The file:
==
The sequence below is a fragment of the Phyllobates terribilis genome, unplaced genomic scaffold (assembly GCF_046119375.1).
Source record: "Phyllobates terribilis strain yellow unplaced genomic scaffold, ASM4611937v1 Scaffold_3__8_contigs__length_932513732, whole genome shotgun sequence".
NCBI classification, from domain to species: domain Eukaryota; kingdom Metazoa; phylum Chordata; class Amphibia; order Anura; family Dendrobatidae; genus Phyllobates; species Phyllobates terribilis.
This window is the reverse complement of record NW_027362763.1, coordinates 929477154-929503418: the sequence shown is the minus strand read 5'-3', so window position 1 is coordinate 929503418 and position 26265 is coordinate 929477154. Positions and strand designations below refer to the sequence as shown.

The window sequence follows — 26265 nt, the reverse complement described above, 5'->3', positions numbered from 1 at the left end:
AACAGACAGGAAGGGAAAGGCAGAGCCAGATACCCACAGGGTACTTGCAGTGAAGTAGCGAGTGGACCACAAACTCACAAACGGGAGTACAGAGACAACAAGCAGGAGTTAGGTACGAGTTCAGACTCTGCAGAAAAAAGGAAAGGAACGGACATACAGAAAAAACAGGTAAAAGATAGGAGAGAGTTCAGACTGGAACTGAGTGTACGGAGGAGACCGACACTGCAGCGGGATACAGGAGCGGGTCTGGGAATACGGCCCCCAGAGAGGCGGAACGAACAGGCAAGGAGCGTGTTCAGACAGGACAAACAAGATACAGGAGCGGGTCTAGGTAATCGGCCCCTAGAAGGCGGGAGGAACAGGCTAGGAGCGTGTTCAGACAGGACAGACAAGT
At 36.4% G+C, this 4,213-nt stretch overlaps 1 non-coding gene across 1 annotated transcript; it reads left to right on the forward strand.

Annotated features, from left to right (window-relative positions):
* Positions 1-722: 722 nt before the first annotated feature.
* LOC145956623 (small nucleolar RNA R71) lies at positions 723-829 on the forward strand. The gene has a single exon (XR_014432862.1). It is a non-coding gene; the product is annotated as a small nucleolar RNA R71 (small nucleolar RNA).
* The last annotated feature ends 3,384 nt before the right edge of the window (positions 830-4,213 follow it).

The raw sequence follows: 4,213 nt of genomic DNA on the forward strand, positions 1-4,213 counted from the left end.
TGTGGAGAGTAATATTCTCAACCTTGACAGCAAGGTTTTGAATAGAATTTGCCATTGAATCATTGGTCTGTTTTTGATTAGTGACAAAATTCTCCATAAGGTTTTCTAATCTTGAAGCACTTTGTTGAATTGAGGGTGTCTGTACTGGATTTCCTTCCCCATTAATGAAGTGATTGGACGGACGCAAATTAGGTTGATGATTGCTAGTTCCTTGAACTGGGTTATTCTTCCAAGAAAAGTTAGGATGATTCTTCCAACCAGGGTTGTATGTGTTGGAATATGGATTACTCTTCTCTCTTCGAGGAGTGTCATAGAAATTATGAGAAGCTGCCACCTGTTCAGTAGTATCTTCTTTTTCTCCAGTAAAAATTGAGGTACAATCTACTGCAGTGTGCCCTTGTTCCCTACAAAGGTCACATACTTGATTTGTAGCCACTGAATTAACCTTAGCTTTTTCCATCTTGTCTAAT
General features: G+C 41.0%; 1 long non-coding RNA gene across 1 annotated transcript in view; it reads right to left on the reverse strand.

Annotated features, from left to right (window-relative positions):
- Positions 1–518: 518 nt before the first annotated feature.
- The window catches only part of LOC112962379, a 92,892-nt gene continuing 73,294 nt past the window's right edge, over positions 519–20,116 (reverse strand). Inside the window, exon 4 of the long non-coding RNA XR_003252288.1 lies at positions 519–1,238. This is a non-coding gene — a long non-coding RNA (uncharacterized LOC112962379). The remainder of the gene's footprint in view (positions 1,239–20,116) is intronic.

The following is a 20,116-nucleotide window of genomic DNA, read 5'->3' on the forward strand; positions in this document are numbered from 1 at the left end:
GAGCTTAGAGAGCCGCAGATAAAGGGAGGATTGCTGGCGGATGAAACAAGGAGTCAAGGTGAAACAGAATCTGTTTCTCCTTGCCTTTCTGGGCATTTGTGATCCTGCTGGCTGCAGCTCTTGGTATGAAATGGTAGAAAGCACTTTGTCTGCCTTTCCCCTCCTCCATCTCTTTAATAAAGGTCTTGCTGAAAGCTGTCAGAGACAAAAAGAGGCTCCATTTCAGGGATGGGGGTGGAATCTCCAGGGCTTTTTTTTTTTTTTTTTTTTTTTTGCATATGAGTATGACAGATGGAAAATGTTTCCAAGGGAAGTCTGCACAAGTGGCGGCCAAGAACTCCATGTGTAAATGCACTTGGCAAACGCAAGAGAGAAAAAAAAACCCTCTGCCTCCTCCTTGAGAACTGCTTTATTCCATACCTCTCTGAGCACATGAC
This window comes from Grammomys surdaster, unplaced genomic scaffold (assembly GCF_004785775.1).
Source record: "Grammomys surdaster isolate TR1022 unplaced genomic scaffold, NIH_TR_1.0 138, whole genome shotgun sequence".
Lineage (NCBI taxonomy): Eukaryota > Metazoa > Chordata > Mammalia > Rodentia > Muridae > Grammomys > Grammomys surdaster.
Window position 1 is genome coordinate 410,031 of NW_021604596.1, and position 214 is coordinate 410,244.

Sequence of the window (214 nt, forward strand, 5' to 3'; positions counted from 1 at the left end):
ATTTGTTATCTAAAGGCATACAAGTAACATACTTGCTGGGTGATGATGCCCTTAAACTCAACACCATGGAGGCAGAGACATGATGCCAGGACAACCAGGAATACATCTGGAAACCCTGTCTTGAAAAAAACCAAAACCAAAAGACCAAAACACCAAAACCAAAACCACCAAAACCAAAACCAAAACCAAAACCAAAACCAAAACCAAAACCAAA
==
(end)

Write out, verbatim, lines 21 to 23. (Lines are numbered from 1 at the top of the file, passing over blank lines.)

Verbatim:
Source record: "Grammomys surdaster isolate TR1022 unplaced genomic scaffold, NIH_TR_1.0 138, whole genome shotgun sequence".
Lineage (NCBI taxonomy): Eukaryota > Metazoa > Chordata > Mammalia > Rodentia > Muridae > Grammomys > Grammomys surdaster.
Window position 1 is genome coordinate 410,031 of NW_021604596.1, and position 214 is coordinate 410,244.